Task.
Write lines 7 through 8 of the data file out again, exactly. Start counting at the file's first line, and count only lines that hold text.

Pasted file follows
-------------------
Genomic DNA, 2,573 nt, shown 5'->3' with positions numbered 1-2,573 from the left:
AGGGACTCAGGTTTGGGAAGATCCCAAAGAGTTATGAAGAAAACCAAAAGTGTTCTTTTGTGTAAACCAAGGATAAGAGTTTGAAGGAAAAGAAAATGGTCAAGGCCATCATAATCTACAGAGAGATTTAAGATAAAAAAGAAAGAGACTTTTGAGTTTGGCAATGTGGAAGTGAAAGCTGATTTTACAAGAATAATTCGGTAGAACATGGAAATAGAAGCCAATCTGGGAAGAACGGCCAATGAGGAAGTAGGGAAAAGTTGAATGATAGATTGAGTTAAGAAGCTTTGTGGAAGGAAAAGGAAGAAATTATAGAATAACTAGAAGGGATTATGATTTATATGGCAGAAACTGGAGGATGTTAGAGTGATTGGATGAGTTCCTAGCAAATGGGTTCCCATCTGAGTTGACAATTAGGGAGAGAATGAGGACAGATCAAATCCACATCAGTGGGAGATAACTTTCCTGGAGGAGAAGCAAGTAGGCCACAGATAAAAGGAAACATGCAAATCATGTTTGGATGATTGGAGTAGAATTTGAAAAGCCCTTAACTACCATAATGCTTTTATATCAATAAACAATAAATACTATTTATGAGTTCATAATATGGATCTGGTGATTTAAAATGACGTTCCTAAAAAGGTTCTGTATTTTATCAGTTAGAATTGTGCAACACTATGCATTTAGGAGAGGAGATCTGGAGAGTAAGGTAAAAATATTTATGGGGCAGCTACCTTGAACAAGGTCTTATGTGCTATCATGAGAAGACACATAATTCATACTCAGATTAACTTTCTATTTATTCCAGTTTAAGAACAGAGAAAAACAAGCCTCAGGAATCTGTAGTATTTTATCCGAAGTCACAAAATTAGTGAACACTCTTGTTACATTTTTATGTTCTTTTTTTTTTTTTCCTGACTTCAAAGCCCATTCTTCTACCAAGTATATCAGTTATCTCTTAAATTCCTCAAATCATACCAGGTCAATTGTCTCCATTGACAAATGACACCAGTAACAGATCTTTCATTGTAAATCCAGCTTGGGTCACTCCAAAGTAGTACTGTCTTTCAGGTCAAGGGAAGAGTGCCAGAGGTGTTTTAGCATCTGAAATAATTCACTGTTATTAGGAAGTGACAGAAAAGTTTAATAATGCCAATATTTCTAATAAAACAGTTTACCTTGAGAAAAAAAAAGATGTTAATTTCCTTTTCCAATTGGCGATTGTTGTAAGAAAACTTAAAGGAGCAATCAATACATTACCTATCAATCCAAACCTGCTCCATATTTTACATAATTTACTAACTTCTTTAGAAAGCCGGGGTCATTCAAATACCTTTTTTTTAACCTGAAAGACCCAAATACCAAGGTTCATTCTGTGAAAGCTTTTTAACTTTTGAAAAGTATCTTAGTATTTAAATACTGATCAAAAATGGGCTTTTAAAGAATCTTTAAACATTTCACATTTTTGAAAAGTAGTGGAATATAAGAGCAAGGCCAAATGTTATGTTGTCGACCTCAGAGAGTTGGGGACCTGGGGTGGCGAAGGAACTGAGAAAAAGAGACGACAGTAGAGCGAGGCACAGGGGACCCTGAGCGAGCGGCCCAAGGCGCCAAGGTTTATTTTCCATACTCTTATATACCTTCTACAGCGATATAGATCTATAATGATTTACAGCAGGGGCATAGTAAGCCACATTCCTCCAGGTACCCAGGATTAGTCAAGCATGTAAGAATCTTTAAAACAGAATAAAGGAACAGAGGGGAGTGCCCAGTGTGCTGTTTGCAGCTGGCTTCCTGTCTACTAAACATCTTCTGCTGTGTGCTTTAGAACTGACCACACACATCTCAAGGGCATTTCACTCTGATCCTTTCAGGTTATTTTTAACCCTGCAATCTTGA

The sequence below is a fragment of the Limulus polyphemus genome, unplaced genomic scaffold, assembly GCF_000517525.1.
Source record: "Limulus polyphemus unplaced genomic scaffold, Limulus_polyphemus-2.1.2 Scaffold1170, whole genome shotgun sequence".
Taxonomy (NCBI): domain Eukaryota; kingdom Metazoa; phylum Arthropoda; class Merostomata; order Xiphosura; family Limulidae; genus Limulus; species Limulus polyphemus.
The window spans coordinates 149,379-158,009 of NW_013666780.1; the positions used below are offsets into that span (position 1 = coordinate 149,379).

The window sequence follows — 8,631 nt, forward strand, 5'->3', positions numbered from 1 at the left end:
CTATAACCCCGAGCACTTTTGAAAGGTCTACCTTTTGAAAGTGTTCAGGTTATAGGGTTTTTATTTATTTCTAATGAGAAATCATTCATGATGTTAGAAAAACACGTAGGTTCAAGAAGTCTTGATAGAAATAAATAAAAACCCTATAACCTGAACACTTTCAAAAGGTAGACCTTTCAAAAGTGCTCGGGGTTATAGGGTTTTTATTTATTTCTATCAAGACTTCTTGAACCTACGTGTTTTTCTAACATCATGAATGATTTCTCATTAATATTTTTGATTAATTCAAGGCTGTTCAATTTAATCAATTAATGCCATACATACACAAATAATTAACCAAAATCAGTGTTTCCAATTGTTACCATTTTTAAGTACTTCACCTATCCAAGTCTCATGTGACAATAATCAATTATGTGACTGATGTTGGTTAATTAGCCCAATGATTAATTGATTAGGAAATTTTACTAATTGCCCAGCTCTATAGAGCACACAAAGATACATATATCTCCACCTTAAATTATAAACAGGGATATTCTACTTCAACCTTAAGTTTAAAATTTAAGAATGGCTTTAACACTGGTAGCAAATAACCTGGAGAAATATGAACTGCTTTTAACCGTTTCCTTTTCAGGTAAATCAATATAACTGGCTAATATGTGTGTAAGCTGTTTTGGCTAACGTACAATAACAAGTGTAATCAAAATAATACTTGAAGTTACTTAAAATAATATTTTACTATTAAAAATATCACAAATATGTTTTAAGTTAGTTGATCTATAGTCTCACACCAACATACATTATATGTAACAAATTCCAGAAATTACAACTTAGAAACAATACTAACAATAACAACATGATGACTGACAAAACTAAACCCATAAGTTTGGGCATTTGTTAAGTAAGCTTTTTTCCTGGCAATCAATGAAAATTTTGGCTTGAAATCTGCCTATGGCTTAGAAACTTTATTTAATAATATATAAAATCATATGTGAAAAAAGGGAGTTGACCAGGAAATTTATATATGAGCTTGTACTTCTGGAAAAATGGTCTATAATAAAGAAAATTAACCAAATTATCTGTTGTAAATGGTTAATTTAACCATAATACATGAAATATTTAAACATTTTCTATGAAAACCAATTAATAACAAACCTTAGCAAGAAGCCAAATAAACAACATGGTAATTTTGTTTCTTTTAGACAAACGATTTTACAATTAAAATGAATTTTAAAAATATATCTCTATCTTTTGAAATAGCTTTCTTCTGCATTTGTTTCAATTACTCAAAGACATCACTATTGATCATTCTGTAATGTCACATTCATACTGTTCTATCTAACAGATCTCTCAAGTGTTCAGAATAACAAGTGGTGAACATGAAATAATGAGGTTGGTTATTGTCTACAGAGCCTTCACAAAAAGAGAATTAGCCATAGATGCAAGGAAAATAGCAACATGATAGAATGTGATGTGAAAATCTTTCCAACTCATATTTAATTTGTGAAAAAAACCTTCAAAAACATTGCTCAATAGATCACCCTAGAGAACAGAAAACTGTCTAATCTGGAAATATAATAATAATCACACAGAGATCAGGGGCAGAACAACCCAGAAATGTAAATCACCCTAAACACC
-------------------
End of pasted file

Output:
The window sequence follows — 8,631 nt, forward strand, 5'->3', positions numbered from 1 at the left end:
CTATAACCCCGAGCACTTTTGAAAGGTCTACCTTTTGAAAGTGTTCAGGTTATAGGGTTTTTATTTATTTCTAATGAGAAATCATTCATGATGTTAGAAAAACACGTAGGTTCAAGAAGTCTTGATAGAAATAAATAAAAACCCTATAACCTGAACACTTTCAAAAGGTAGACCTTTCAAAAGTGCTCGGGGTTATAGGGTTTTTATTTATTTCTATCAAGACTTCTTGAACCTACGTGTTTTTCTAACATCATGAATGATTTCTCATTAATATTTTTGATTAATTCAAGGCTGTTCAATTTAATCAATTAATGCCATACATACACAAATAATTAACCAAAATCAGTGTTTCCAATTGTTACCATTTTTAAGTACTTCACCTATCCAAGTCTCATGTGACAATAATCAATTATGTGACTGATGTTGGTTAATTAGCCCAATGATTAATTGATTAGGAAATTTTACTAATTGCCCAGCTCTATAGAGCACACAAAGATACATATATCTCCACCTTAAATTATAAACAGGGATATTCTACTTCAACCTTAAGTTTAAAATTTAAGAATGGCTTTAACACTGGTAGCAAATAACCTGGAGAAATATGAACTGCTTTTAACCGTTTCCTTTTCAGGTAAATCAATATAACTGGCTAATATGTGTGTAAGCTGTTTTGGCTAACGTACAATAACAAGTGTAATCAAAATAATACTTGAAGTTACTTAAAATAATATTTTACTATTAAAAATATCACAAATATGTTTTAAGTTAGTTGATCTATAGTCTCACACCAACATACATTATATGTAACAAATTCCAGAAATTACAACTTAGAAACAATACTAACAATAACAACATGATGACTGACAAAACTAAACCCATAAGTTTGGGCATTTGTTAAGTAAGCTTTTTTCCTGGCAATCAATGAAAATTTTGGCTTGAAATCTGCCTATGGCTTAGAAACTTTATTTAATAATATATAAAATCATATGTGAAAAAAGGGAGTTGACCAGGAAATTTATATATGAGCTTGTACTTCTGGAAAAATGGTCTATAATAAAGAAAATTAACCAAATTATCTGTTGTAAATGGTTAATTTAACCATAATACATGAAATATTTAAACATTTTCTATGAAAACCAATTAATAACAAACCTTAGCAAGAAGCCAAATAAACAACATGGTAATTTTGTTTCTTTTAGACAAACGATTTTACAATTAAAATGAATTTTAAAAATATATCTCTATCTTTTGAAATAGCTTTCTTCTGCATTTGTTTCAATTACTCAAAGACATCACTATTGATCATTCTGTAATGTCACATTCATACTGTTCTATCTAACAGATCTCTCAAGTGTTCAGAATAACAAGTGGTGAACATGAAATAATGAGGTTGGTTATTGTCTACAGAGCCTTCACAAAAAGAGAATTAGCCATAGATGCAAGGAAAATAGCAACATGATAGAATGTGATGTGAAAATCTTTCCAACTCATATTTAATTTGTGAAAAAAACCTTCAAAAACATTGCTCAATAGATCACCCTAGAGAACAGAAAACTGTCTAATCTGGAAATATAATAATAATCACACAGAGATCAGGGGCAGAACAACCCAGAAATGTAAATCACCCTAAACACC